The Cannabis Sativa plant is a deeply fascinating, highly disputed topic. Whether you demonize or glorify it, it can’t be denied that it is an ongoing source of interest, research and possibility. The aim of this post is to delve into the properties of two of the protagonists of this popular plant. We will explore what they do, what they are used for and how we can obtain them in a medical and legal way. The use of marijuana for medical purposes is now legal in thirty-three States and, after being approved, you will be able to purchase it from a dispensary. In many states you will need an ID card, for example. In Missouri and you can now get one online. You will need certification from a licensed doctor and to fill out paperwork providing details of your condition(s). Once you’ve passed the process you will be able to digitally access your card to either print or save to a device and take with you to a dispensary.
Which to Choose?
We have been harboring plants for their medicinal magic for centuries and their incredible effects on our bodies have intrigued and benefitted us since ancient times. Science, particularly the fields of biology and chemistry study the complex structure of the compounds within plants and carry out research on how they can change, alter and/or heal our bodies and their functions. So, in terms of marijuana there are two major players. THC, which is the abbreviation of delta-9 tetrahydrocannabinol and CBD, which is short for cannabidiol. Essentially, both are chemical compounds made up of atoms.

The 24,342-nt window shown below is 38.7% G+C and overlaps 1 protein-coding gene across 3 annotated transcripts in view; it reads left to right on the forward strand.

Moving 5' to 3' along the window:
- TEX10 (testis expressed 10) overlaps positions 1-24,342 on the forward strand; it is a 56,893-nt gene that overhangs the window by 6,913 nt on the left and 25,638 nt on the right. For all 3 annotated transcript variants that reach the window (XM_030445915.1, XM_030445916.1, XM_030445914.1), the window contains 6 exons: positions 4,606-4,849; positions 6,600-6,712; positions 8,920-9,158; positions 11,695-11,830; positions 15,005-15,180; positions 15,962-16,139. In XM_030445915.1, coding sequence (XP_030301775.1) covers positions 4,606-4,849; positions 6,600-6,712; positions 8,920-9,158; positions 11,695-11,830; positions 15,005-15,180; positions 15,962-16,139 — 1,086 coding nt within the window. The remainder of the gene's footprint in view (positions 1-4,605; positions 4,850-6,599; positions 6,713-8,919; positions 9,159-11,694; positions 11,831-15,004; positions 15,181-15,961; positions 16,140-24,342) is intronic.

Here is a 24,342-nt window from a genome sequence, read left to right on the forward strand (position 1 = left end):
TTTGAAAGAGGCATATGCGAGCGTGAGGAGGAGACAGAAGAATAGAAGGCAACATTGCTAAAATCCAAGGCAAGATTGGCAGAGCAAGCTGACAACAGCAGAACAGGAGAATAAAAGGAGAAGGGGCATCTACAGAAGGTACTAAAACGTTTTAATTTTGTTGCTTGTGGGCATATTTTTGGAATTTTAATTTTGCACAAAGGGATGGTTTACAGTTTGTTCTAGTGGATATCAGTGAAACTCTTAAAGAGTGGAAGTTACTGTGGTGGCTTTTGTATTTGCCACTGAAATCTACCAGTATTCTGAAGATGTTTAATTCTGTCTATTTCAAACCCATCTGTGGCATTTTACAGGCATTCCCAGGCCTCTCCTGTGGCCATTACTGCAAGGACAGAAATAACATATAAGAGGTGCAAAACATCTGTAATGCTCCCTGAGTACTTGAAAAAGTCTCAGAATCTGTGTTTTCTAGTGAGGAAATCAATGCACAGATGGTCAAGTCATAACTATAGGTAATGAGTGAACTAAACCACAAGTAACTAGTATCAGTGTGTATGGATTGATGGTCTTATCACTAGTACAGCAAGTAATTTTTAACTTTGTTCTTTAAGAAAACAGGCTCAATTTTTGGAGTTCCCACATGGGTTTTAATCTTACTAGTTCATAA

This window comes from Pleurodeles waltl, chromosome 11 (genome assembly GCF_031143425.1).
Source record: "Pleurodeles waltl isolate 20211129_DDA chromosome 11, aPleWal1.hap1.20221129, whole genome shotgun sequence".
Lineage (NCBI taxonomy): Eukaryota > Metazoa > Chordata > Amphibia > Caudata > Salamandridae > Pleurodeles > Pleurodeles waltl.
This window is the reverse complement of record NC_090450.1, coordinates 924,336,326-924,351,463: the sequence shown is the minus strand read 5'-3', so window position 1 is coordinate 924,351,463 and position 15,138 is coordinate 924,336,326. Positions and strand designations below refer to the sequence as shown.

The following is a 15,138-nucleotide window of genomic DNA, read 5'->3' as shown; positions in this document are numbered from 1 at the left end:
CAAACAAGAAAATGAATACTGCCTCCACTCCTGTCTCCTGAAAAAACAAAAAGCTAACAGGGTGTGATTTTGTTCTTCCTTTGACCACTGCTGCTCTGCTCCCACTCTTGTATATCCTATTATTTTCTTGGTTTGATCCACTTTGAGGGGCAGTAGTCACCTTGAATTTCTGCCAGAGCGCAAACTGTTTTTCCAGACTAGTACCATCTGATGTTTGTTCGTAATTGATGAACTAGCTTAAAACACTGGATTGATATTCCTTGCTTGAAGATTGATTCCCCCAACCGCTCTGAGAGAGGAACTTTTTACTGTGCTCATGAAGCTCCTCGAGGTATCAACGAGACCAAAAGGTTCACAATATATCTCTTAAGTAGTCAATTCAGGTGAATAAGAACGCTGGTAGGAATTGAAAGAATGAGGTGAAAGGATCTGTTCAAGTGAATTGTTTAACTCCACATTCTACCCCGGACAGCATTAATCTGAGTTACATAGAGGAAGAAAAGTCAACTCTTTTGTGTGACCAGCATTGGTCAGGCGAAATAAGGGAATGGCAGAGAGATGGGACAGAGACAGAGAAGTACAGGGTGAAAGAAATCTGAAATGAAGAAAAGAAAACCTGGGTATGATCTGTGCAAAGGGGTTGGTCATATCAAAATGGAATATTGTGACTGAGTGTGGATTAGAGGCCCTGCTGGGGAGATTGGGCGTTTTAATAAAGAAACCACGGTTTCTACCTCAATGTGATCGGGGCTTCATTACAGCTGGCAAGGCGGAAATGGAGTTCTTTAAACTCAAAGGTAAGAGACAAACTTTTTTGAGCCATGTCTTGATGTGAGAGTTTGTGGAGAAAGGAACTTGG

CBD was discovered mid-way through the twentieth century, whereas THC was extracted in an Israeli lab in the 1960’s. Coming into our century, this digital, technological age, we are now able to further unlock the potential of the many cannabinoids present in cannabis. Cannabinoids are basically chemical substances and those found in marijuana are similar to those found in our endocannabinoid system. Our body’s cannabinoids stimulate and work with our ability to feel pleasure and pain, our sense of movement, time and our memories. Hence, those present in marijuana relate to these receptors.
What’s the Difference?
We all know the stoner, the bong or pothead. The zoned out, red rim eyed, baggy pants wearing, lying on the couch with munchies joint smoker. This, of course, is one of the many stereotypes associated with those who use this drug. However, as we plunge deeper into the twenty-first century, science advances as does the scope of our research. Now we know that this plant has potential in many medical senses. So why are THC and CBD different? It needs to be said that they are both chemical compounds with the same composition. However, their atoms are arranged differently. If we think of them as having rings, THC is closed whilst CBD is open. THC, therefore, binds to our CB1 receptors and is responsible for giving us that ‘high’ feeling much relating to the above description. CBD doesn’t have such an effect. Nevertheless, it would be erroneous to assume that THC doesn’t carry any medical advantages and the two compounds together can have positive outcomes. They are both used to help with a range of illnesses and conditions. Everything from nausea, psychosis, multiple sclerosis and glaucoma can be treated effectively. CBD has an FDA approved oral medication called Epidiolex for those who suffer from two types of epilepsy – Dravet Syndrome and Lennox-Gastaut Syndrome.